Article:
The severe drought and bushfire crisis could see vegetables become up to 50 per cent more expensive as closed highways and ruined crops limit supply.
Related story: Why Coles and Woolies are charging you more for groceries
Related story: Westpac covers bushfire victims' mortgages for a year
Related story: What Australia's bushfires mean for housing affordability
The warning comes after the egg sector said the severe drought would see prices rise from $3 a dozen to $3.10 a dozen for caged eggs and cereal producer Kellogg’s last year also warned prices will rise due to the drought which has not yet been broken.
“The drought is impacting on the prices for a range of food products. Prices rose this quarter for meat and seafood (+1.7 per cent), dairy and related products (+2.2 per cent) and bread and cereal products (+1.3 per cent)," ABS chief economist Bruce Hockman said in September.
Additionally, Australia’s food bowl, the Murray-Darling Basin has seen lower than average rainfall, leading to higher prices even before the catastrophic bushfire season began.
Vegetable prices to rise up to 50%
But now that the bushfire season is well underway, Australian consumers can expect to see vegetable prices rise by as much as 50 per cent, peak vegetable industry body AUSVEG has warned.
That’s due to blocked roads hiking transport bills and destroyed crops reducing supply, spokesperson Shawn Lindhe told Yahoo Finance.
Additionally, limited power supply has seen cold storage facilities and associated produce affected.
He warned that most vegetable prices will be impacted, with Queensland buyers the most affected by the longer travel times.
The logistical difficulties could see vegetable prices rise by as much as 50 per cent in the “worst-case short-term scenario”, but prices are unlikely to return to normal levels until the bushfire crisis is solved.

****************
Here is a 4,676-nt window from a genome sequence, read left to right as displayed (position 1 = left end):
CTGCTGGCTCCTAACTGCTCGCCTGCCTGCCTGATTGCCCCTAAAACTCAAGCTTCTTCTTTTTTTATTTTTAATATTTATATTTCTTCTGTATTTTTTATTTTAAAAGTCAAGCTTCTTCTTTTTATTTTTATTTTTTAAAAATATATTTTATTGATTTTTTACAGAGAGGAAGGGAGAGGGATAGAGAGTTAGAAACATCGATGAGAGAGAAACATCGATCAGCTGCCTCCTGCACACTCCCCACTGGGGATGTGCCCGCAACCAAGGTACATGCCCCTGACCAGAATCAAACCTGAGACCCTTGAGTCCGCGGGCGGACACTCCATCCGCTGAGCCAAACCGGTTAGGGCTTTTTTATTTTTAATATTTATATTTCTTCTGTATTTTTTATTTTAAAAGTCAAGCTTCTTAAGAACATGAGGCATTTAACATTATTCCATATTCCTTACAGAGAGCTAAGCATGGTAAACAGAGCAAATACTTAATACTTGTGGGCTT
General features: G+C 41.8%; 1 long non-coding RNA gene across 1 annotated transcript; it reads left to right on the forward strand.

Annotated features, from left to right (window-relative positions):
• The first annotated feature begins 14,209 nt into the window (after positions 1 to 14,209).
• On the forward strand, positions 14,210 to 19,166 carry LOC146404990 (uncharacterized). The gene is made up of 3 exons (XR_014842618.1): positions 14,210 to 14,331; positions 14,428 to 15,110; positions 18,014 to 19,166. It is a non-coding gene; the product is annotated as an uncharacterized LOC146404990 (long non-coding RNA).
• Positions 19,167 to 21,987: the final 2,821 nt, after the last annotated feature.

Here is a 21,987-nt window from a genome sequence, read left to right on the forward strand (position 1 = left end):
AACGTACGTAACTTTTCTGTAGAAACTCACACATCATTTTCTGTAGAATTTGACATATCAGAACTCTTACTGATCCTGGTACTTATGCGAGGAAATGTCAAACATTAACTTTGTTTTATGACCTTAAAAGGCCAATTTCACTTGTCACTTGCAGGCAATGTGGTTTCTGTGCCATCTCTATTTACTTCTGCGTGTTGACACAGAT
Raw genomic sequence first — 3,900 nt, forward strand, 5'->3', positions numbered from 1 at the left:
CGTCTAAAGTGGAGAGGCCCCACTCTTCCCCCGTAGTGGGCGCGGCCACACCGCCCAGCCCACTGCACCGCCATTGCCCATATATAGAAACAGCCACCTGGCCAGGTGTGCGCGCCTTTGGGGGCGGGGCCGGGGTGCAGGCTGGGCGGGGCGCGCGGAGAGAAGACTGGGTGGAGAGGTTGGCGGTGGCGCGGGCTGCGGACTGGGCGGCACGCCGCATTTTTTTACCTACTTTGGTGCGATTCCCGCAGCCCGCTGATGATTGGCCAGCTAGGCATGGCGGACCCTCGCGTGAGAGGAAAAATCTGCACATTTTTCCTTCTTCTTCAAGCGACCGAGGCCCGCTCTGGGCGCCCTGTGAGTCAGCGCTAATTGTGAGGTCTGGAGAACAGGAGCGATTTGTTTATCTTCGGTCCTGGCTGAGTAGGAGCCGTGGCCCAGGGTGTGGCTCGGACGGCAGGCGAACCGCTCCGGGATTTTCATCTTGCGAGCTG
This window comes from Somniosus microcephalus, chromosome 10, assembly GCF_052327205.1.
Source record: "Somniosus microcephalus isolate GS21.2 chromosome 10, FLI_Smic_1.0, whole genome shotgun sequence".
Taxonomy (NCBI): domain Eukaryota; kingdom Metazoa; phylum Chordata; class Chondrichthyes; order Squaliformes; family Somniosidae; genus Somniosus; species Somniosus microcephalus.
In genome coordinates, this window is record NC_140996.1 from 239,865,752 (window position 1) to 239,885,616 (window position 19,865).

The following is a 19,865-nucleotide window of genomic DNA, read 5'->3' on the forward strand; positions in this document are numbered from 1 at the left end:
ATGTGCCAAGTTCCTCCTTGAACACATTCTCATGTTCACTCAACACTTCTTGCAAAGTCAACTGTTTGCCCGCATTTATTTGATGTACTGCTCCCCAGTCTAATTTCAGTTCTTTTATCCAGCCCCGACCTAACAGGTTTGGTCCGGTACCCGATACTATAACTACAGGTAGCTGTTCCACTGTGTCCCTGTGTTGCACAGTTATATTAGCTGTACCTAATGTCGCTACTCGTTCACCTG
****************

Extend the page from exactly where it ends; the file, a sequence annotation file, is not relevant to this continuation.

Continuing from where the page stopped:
Meat prices not immune to bushfire threat
Meat and dairy prices will also be hit.
“In terms of prices of food, you might have seen reporting that supermarkets are letting the Australian public know that they'll have to pay more for their red meat. Yes, you will,” Agriculture Minister Bridget McKenzie said on Tuesday.
"Farmers don't grow food for free, it's a business. I know we like to get all a bit romantic about it but the reality is it's a business and they need to make a living and that means we need to pay the cost of producing the food."
Coles, Woolworths respond
In a statement to Yahoo Finance, a Coles spokesperson said that while some fresh produce products may be limited or unavailable for the short term, it is “working hard” to support suppliers affected by the fires.
Coles said it has also not been required to increase milk prices due to the direct contracts it holds with dairy farmers. The supermarket giant makes additional payments to farmers to help them meet the higher expenses incurred by the drought, without passing on higher prices to consumers.
“None of the dairy farmers with whom we have contracts in Victoria and NSW have so far been directly impacted by the current fires,” the spokesperson said. “However we are in regular contact with them and will provide further assistance if required.”
Woolworths said is has not yet seen an impact on its fresh food supply.
“We have been focused on supporting impacted communities with financial and practical on the ground support in evacuation centres across Australia,” a spokesperson said.
“We have also been actively monitoring the impact of the bushfires on our fresh food supply chain with our suppliers.”
The federal government on Tuesday announced it will give up to $75,000 to bushfire-affected farmers who need to repair their properties, as part of a $100 million promise to support Australian agriculture in the wake of the infernos.
Make your money work with Yahoo Finance’s daily newsletter. Sign up here and stay on top of the latest money, property and tech news.